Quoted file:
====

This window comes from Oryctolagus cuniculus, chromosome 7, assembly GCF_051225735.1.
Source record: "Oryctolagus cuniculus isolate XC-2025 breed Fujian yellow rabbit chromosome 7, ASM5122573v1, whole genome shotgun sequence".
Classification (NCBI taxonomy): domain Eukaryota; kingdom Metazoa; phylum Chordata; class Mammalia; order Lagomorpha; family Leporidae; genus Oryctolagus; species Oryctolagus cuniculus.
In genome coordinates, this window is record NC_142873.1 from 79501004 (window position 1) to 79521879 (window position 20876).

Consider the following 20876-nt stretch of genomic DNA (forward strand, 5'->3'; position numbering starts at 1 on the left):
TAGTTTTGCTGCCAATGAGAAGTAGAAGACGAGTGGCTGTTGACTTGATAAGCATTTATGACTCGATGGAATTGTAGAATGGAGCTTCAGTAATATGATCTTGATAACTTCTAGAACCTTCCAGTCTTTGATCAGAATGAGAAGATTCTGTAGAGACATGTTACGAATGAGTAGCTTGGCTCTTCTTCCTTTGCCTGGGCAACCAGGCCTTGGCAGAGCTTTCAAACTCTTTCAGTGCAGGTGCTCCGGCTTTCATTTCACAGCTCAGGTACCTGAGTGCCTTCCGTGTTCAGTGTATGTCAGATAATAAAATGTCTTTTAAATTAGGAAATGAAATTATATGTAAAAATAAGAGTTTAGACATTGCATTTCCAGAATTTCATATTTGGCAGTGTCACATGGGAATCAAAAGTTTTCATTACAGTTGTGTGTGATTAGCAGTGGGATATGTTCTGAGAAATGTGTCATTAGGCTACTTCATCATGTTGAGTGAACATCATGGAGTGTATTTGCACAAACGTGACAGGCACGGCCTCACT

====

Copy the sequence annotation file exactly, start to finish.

This window comes from Oryctolagus cuniculus, chromosome 7, assembly GCF_051225735.1.
Source record: "Oryctolagus cuniculus isolate XC-2025 breed Fujian yellow rabbit chromosome 7, ASM5122573v1, whole genome shotgun sequence".
Classification (NCBI taxonomy): domain Eukaryota; kingdom Metazoa; phylum Chordata; class Mammalia; order Lagomorpha; family Leporidae; genus Oryctolagus; species Oryctolagus cuniculus.
In genome coordinates, this window is record NC_142873.1 from 79501004 (window position 1) to 79521879 (window position 20876).

Consider the following 20876-nt stretch of genomic DNA (forward strand, 5'->3'; position numbering starts at 1 on the left):
TAGTTTTGCTGCCAATGAGAAGTAGAAGACGAGTGGCTGTTGACTTGATAAGCATTTATGACTCGATGGAATTGTAGAATGGAGCTTCAGTAATATGATCTTGATAACTTCTAGAACCTTCCAGTCTTTGATCAGAATGAGAAGATTCTGTAGAGACATGTTACGAATGAGTAGCTTGGCTCTTCTTCCTTTGCCTGGGCAACCAGGCCTTGGCAGAGCTTTCAAACTCTTTCAGTGCAGGTGCTCCGGCTTTCATTTCACAGCTCAGGTACCTGAGTGCCTTCCGTGTTCAGTGTATGTCAGATAATAAAATGTCTTTTAAATTAGGAAATGAAATTATATGTAAAAATAAGAGTTTAGACATTGCATTTCCAGAATTTCATATTTGGCAGTGTCACATGGGAATCAAAAGTTTTCATTACAGTTGTGTGTGATTAGCAGTGGGATATGTTCTGAGAAATGTGTCATTAGGCTACTTCATCATGTTGAGTGAACATCATGGAGTGTATTTGCACAAACGTGACAGGCACGGCCTCACT